Floats, clears, and color flashes

After viewing this site’s redesign in progress, Peter Petrus wrote:

[Y]ou’re using footer to clear floats (content + sidebar). This creates a large drawback, because before footer is downloaded and displayed in the browser, parent wrapper lacks any background.

It means that we’re staring on black text / orange background combo for a few moments. Well, few moments now, but should you put any unresponsive widgets in the sidebar, everything can render much slower. Having main content flash like this isn’t very pleasant – especially when you named the redesign “Designing from the content out”.

Solution is very simple – use ‘:after’ clearing for the main wrapper. Sure, it won’t work on IE, but 1) setting width to wrapper sets hasLayout and triggers clearing 2) #footer is still there, in any case.

I’d read about using “:after” clearing but hadn’t implemented it and thought I could solve the problem an easier way. This afternoon, with about five minutes’ work, I did so.

I solved the orange background flash by moving the faux column background image up in the CSS hierarchy.

  • In the original CSS, I used the faux column background image on the wrapper element only.
  • In the updated CSS, I’ve now added the same background image to the body element as well.

Doing so fixed the orange background flash problem, because the browser no longer has to wait for the footer to clear before showing the background image.

Compare body element on new z.css and previous z-bak.css. (Likewise, compare body on alt.css and alt-bak.css.)

[tags]css, workarounds, clear, float[/tags]

A new answer to the IE6 question?

In “Universal Internet Explorer 6 CSS,” Andy Clarke proposes a novel approach to the problem that has vexed standards-based designers since time immemorial (or at least since we could quit worrying about Netscape 4).

The problem is IE6. Outdated but still widely used, especially in the developing world, its inaccurate and incomplete CSS support forces web designers and developers to spend expensive hours on workarounds ranging from hacks, to IE6-only styles served via conditional comments, to JavaScript. Some refuse to serve CSS to IE6 at all; others stop IE6 users at the gate. In some situations (personal site, web app used by first-world hipsters), ignoring IE6 may work; but mostly it doesn’t.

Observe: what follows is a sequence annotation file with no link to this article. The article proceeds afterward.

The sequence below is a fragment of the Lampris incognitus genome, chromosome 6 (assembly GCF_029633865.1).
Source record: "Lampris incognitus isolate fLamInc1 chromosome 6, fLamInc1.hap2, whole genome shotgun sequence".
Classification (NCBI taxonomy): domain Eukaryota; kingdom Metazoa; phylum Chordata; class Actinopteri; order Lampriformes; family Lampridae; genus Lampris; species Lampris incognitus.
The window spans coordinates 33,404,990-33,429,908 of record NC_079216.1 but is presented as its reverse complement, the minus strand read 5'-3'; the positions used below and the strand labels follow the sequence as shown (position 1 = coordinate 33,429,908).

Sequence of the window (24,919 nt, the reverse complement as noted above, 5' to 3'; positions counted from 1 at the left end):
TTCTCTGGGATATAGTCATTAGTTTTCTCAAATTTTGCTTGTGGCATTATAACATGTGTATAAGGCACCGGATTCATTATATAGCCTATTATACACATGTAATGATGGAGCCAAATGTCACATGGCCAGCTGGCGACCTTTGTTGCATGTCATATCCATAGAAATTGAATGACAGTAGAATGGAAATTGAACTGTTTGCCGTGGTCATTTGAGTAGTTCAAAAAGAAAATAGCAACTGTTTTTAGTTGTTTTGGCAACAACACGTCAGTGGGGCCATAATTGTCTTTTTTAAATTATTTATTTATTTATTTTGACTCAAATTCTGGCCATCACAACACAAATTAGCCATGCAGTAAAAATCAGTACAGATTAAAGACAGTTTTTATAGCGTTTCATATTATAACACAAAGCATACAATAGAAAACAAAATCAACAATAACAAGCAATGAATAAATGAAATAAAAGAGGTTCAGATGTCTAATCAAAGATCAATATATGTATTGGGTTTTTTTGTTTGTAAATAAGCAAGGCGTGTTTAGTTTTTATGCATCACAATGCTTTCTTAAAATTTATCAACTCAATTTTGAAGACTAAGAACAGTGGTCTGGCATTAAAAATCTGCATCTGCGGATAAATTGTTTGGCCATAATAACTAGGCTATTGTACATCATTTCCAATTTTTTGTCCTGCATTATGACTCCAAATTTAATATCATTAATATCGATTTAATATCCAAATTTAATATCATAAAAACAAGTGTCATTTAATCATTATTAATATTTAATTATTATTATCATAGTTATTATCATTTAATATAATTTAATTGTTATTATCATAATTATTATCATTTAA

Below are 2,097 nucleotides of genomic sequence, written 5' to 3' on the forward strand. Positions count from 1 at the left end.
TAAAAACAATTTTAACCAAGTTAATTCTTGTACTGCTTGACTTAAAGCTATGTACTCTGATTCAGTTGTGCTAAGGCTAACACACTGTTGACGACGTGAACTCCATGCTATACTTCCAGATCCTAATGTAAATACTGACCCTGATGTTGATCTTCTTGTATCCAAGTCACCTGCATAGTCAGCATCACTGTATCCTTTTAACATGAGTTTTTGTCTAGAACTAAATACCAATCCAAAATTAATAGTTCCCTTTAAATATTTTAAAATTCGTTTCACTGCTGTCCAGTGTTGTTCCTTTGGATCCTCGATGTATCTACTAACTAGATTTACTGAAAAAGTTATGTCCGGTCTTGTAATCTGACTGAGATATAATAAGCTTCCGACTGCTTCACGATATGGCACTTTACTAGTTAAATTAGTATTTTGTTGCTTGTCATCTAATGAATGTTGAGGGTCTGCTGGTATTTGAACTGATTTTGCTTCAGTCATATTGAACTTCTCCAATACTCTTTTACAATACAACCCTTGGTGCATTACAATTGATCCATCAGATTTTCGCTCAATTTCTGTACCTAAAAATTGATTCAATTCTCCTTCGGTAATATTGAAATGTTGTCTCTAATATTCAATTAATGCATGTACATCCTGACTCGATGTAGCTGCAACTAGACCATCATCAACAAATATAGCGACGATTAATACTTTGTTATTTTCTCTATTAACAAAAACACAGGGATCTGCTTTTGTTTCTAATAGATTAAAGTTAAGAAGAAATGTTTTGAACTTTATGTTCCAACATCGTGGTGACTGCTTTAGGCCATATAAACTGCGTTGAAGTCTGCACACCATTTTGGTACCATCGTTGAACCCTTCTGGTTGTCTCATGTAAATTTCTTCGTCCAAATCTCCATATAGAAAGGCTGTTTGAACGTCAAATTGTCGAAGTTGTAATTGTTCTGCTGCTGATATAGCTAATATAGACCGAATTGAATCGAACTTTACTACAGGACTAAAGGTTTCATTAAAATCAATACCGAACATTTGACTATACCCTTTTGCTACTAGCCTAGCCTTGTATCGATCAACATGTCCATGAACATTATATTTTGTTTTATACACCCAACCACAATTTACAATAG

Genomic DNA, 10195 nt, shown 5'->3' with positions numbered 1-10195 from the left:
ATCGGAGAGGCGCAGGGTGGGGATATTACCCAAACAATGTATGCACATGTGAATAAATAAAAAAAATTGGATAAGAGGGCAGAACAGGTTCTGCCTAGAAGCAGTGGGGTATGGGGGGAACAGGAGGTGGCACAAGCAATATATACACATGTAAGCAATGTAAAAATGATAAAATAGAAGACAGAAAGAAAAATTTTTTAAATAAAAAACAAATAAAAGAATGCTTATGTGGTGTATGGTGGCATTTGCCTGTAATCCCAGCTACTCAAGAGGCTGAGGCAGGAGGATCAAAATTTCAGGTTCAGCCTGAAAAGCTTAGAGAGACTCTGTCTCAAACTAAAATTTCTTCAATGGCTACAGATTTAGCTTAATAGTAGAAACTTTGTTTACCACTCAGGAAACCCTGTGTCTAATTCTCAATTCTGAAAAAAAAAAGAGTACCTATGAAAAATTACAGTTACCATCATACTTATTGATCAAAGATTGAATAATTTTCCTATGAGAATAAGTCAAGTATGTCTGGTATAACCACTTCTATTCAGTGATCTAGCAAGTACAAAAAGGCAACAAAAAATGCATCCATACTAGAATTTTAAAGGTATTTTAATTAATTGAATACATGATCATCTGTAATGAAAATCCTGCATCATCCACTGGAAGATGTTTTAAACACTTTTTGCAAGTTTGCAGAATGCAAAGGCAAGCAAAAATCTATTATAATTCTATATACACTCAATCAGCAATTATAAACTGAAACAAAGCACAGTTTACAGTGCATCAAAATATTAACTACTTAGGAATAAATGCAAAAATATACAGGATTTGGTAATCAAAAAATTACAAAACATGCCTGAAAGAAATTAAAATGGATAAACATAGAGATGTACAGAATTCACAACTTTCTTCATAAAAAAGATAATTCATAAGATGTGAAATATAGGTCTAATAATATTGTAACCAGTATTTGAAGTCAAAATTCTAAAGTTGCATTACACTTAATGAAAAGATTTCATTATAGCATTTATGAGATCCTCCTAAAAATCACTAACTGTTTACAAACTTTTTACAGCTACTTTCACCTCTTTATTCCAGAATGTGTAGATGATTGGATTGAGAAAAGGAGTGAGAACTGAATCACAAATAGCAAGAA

After a brief but thorough tour of current IE6 solutions and their limitations, Andy unveils his zinger. He proposes to serve IE6 users a set of universal styles completely unrelated to the design of the site in question. Not unlike Arc90’s awesome Readability plug-in, the styles Andy has designed concern themselves with typographic hierarchy and whitespace. Here’s the theory: make the page easy to read, make it obvious that somebody designed it, and the IE6 user will have a good experience.

(By contrast, block styles from IE6, as some developers suggest, and that user will have a bad experience. Most likely, in the absence of styles, the user will think the page is broken.)

No hammer fits all nails, and no solution, however elegant, will work for every situation. But if we’re open minded, Andy’s proposal may work in more situations than we at first suspect. Where it works, it’s what business folk call a “win, win:” the visitor has a good reading experience, and client and developer are spared tedium and expense.

Check it out.

[tags]IE6, workarounds, design, development, webdesign, hacks, legibility, styles, CSS, andyclarke[/tags]